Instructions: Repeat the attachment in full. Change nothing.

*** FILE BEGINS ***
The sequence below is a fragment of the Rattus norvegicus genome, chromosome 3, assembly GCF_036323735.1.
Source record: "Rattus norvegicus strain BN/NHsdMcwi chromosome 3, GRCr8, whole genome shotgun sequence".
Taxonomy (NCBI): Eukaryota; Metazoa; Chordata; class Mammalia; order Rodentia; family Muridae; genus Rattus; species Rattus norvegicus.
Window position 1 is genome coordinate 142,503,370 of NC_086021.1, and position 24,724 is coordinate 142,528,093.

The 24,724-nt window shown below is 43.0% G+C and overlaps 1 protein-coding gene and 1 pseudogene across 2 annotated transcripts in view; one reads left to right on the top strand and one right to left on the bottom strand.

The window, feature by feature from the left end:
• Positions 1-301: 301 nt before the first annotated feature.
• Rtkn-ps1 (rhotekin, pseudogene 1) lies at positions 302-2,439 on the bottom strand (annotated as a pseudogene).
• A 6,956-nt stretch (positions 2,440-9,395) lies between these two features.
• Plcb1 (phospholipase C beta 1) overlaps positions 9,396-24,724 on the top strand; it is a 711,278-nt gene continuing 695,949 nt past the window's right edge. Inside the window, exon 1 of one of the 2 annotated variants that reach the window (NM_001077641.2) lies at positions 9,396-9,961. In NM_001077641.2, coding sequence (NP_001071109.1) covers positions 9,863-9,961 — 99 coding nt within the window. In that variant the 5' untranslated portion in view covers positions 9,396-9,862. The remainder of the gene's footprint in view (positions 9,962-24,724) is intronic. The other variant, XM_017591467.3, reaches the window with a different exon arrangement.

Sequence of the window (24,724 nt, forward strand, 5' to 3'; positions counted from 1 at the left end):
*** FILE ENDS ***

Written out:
The sequence below is a fragment of the Rattus norvegicus genome, chromosome 3, assembly GCF_036323735.1.
Source record: "Rattus norvegicus strain BN/NHsdMcwi chromosome 3, GRCr8, whole genome shotgun sequence".
Taxonomy (NCBI): Eukaryota; Metazoa; Chordata; class Mammalia; order Rodentia; family Muridae; genus Rattus; species Rattus norvegicus.
Window position 1 is genome coordinate 142,503,370 of NC_086021.1, and position 24,724 is coordinate 142,528,093.

The 24,724-nt window shown below is 43.0% G+C and overlaps 1 protein-coding gene and 1 pseudogene across 2 annotated transcripts in view; one reads left to right on the top strand and one right to left on the bottom strand.

The window, feature by feature from the left end:
• Positions 1-301: 301 nt before the first annotated feature.
• Rtkn-ps1 (rhotekin, pseudogene 1) lies at positions 302-2,439 on the bottom strand (annotated as a pseudogene).
• A 6,956-nt stretch (positions 2,440-9,395) lies between these two features.
• Plcb1 (phospholipase C beta 1) overlaps positions 9,396-24,724 on the top strand; it is a 711,278-nt gene continuing 695,949 nt past the window's right edge. Inside the window, exon 1 of one of the 2 annotated variants that reach the window (NM_001077641.2) lies at positions 9,396-9,961. In NM_001077641.2, coding sequence (NP_001071109.1) covers positions 9,863-9,961 — 99 coding nt within the window. In that variant the 5' untranslated portion in view covers positions 9,396-9,862. The remainder of the gene's footprint in view (positions 9,962-24,724) is intronic. The other variant, XM_017591467.3, reaches the window with a different exon arrangement.

Sequence of the window (24,724 nt, forward strand, 5' to 3'; positions counted from 1 at the left end):